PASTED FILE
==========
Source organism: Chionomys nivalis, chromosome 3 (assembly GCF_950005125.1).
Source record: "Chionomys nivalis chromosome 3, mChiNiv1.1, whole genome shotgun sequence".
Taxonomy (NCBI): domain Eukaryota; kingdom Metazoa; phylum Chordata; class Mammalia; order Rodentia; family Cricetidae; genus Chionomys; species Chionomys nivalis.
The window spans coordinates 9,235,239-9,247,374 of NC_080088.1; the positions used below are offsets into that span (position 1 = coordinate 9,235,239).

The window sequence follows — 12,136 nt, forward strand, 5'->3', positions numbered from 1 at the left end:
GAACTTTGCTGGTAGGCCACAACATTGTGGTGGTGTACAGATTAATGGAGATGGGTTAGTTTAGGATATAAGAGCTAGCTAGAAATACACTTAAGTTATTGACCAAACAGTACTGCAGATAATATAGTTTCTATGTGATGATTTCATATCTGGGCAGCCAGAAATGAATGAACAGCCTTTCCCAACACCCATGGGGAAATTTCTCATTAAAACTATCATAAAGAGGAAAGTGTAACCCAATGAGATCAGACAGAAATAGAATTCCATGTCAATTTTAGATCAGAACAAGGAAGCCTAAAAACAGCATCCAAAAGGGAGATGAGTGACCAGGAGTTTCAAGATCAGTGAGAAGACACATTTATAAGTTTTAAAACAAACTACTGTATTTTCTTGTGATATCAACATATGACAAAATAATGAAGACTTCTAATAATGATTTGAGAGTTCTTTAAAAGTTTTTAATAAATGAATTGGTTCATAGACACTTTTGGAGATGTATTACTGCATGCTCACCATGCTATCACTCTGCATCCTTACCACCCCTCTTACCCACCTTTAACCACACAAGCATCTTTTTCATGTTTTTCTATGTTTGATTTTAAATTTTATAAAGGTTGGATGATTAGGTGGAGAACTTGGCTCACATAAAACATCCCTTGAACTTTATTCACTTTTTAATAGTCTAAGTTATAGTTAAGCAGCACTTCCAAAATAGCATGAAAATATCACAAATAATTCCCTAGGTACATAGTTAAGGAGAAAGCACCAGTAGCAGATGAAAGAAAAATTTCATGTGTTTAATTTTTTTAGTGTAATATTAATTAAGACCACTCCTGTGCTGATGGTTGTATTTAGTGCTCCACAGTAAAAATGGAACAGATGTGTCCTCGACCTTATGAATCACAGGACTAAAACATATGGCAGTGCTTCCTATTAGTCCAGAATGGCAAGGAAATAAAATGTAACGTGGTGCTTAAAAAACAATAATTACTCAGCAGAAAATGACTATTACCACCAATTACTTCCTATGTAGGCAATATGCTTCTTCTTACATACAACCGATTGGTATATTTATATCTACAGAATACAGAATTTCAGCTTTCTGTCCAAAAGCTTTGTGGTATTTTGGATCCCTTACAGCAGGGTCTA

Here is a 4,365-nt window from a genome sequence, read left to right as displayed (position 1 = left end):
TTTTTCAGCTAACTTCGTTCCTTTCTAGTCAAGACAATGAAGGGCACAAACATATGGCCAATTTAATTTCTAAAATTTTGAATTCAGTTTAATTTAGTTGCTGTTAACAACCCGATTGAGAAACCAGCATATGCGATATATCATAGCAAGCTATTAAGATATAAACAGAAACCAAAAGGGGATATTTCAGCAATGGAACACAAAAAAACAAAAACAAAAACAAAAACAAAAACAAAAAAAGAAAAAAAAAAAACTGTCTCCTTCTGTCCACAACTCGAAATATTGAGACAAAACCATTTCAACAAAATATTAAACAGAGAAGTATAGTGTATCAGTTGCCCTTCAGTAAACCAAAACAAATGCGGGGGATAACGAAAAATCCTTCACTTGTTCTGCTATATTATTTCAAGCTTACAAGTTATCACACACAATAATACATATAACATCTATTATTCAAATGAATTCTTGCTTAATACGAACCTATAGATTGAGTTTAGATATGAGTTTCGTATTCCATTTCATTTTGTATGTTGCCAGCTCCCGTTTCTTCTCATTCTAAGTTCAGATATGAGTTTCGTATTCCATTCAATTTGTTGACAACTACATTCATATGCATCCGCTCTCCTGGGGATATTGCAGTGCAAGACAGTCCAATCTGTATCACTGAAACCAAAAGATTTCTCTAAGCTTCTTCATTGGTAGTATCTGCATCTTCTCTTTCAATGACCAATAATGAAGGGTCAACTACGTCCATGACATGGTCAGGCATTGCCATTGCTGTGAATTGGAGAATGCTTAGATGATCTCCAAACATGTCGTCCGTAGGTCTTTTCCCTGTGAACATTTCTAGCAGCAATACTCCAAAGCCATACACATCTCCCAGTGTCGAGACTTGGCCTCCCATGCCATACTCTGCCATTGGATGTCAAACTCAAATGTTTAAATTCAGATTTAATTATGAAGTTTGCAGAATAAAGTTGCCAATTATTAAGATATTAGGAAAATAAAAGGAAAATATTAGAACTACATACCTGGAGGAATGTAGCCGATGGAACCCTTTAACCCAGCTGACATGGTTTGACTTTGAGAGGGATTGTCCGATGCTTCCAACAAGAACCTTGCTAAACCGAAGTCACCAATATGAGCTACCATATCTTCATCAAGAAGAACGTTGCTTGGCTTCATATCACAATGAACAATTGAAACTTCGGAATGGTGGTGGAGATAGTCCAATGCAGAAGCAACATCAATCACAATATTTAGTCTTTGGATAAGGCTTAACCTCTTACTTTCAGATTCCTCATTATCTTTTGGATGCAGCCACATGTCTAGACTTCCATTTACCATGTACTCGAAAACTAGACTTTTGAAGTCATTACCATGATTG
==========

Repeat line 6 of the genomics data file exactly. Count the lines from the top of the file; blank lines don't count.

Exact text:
GAACTTTGCTGGTAGGCCACAACATTGTGGTGGTGTACAGATTAATGGAGATGGGTTAGTTTAGGATATAAGAGCTAGCTAGAAATACACTTAAGTTATTGACCAAACAGTACTGCAGATAATATAGTTTCTATGTGATGATTTCATATCTGGGCAGCCAGAAATGAATGAACAGCCTTTCCCAACACCCATGGGGAAATTTCTCATTAAAACTATCATAAAGAGGAAAGTGTAACCCAATGAGATCAGACAGAAATAGAATTCCATGTCAATTTTAGATCAGAACAAGGAAGCCTAAAAACAGCATCCAAAAGGGAGATGAGTGACCAGGAGTTTCAAGATCAGTGAGAAGACACATTTATAAGTTTTAAAACAAACTACTGTATTTTCTTGTGATATCAACATATGACAAAATAATGAAGACTTCTAATAATGATTTGAGAGTTCTTTAAAAGTTTTTAATAAATGAATTGGTTCATAGACACTTTTGGAGATGTATTACTGCATGCTCACCATGCTATCACTCTGCATCCTTACCACCCCTCTTACCCACCTTTAACCACACAAGCATCTTTTTCATGTTTTTCTATGTTTGATTTTAAATTTTATAAAGGTTGGATGATTAGGTGGAGAACTTGGCTCACATAAAACATCCCTTGAACTTTATTCACTTTTTAATAGTCTAAGTTATAGTTAAGCAGCACTTCCAAAATAGCATGAAAATATCACAAATAATTCCCTAGGTACATAGTTAAGGAGAAAGCACCAGTAGCAGATGAAAGAAAAATTTCATGTGTTTAATTTTTTTAGTGTAATATTAATTAAGACCACTCCTGTGCTGATGGTTGTATTTAGTGCTCCACAGTAAAAATGGAACAGATGTGTCCTCGACCTTATGAATCACAGGACTAAAACATATGGCAGTGCTTCCTATTAGTCCAGAATGGCAAGGAAATAAAATGTAACGTGGTGCTTAAAAAACAATAATTACTCAGCAGAAAATGACTATTACCACCAATTACTTCCTATGTAGGCAATATGCTTCTTCTTACATACAACCGATTGGTATATTTATATCTACAGAATACAGAATTTCAGCTTTCTGTCCAAAAGCTTTGTGGTATTTTGGATCCCTTACAGCAGGGTCTA